Film sex and violence 'fatally eroding' society


Last updated at 23:33 01 March 2007

The Church of England yesterday warned that the spread of hard-core sex and violence in films is "fatally eroding" standards of behaviour.

It questioned the increasingly liberal decisions by film censors and accused them of allowing wider and younger audiences to see pornography and violence.

The Church called for new thinking "about the effects of negative and degrading images on public safety".

The concern about the effect of films, DVDs and TV comes at the same time as growing fears over violence among the young - highlighted by a series of gun murders.

The attempt to put pressure on film censors and broadcasters at the Church's parliament, the General Synod, follows efforts by senior bishops to defend marriage and to do more to uphold Christian beliefs.

The Synod heard that "standards of human behaviour are being fatally eroded by constant subjection to suggestions and images promoting the exploitation of other human beings".

Church leaders named a series of films, including Destricted, 9 Songs, Baise-Moi, and Intimacy, which they said had been allowed a wide adult audience by being granted 18 certificates, but which in the past would have been restricted under R18 certificates to being shown in private clubs and to being sold on DVD in sex shops.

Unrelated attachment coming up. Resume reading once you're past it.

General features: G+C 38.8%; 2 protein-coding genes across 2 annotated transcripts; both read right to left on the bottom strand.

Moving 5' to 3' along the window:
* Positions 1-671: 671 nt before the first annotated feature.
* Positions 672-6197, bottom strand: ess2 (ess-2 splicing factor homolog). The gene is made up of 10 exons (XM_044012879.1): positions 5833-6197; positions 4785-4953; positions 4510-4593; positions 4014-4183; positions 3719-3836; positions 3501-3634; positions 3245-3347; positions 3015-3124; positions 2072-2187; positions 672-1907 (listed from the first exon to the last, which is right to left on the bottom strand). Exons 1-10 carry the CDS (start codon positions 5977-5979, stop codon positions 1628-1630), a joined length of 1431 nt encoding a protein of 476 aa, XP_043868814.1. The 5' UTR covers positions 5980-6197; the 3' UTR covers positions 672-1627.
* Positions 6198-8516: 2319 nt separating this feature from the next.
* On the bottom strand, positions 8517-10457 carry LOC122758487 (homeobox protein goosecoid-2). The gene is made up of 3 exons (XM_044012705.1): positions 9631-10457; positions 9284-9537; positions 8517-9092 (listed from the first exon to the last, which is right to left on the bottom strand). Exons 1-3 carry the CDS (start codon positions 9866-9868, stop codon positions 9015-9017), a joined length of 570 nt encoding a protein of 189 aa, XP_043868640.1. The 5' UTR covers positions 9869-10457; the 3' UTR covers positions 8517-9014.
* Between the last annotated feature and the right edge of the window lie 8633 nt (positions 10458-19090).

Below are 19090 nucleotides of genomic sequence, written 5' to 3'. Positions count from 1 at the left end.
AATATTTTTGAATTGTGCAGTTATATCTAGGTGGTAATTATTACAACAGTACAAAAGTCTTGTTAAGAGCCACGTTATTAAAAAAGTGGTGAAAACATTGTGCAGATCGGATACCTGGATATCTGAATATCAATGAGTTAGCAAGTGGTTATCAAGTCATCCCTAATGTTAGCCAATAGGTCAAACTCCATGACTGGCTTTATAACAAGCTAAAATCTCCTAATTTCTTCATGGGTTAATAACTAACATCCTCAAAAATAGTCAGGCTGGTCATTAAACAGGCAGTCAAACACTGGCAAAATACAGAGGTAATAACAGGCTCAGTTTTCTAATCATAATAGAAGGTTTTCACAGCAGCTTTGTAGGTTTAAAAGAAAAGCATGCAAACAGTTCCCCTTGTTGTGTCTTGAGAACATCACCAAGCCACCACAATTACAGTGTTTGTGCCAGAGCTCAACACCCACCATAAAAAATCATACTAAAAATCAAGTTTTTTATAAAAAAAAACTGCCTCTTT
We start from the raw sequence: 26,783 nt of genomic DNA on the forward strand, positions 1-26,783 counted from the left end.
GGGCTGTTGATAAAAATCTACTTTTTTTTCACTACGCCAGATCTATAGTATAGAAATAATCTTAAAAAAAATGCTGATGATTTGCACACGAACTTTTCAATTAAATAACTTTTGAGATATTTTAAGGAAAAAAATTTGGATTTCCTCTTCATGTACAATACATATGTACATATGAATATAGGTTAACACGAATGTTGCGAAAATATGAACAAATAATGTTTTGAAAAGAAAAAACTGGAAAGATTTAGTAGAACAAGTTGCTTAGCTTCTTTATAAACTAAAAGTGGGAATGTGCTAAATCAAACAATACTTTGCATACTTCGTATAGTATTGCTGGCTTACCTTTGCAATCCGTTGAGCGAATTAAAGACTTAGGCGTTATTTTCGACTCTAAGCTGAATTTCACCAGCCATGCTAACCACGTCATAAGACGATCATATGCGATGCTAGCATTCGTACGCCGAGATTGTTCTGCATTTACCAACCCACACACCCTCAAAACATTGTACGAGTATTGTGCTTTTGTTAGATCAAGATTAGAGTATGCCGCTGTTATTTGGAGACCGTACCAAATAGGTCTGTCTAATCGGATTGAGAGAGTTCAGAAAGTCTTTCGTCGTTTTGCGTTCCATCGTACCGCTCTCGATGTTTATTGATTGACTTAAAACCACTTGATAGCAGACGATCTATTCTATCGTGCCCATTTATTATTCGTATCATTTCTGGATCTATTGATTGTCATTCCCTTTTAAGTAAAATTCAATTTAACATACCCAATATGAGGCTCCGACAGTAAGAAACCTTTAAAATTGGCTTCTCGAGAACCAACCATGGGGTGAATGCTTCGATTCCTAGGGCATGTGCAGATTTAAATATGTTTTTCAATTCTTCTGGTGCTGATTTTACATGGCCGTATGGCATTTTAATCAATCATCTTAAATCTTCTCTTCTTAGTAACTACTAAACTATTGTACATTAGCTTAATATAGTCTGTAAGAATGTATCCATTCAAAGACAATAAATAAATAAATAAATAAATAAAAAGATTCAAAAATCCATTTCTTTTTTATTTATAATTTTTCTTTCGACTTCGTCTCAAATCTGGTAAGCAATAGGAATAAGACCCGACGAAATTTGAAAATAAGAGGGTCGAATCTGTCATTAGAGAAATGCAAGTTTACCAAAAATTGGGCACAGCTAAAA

They blamed the British Board of Film Classification for allowing such material to reach general audiences.

The Synod also heard criticism of Channel 4 over Big Brother in which Bollywood actress Shilpa Shetty was subjected to racist abuse.

The Little Britain character Vicky Pollard was singled out - because she makes fun of the way in which some teenage girls speak.

Strictly Come Dancing was mentioned because its knock-out stages focus on the losers. Both programmes revel in humiliation and mockery, Synod members said.

The Rev Richard Moy said of Big Brother: "The message was that it is acceptable to abuse and bully people so long as you are not racist about it."

Mr Moy added: "There have been numerous cases where defence barristers have asked judges to consider in mitigation that the defendant's actions were influenced by watching pornography.

"And yet the BBFC is making pornography easier to access by giving hardcore material 18 certificates.

And material which previously would have been classified 18 is now being classified 15. And material previously classified as 15 is now classified as 12.

"How can we ask children and young people to behave in a socially responsible way if, through the media, we celebrate and revel in exploitation and abuse?"

The Synod voted unanimously to condemn the exploitation of "the humiliation of human beings for public entertainment".

The BBFC, headed by former Home Office civil servant Sir Quentin Thomas, has most recently come under criticism for its decision to give the James Bond film Casino Royale a 12A certificate, which means it could be seen by any child accompanied by an adult.

Sir Quentin's predecessor at the BBFC, Andreas Whittam-Smith, who passed two of the criticised films - Baise-Moi and Intimacy - is now a senior Church official in charge of the its financial wing.

He told the Synod that the films, "however they were marred by their sexually explicit content, they had something to say".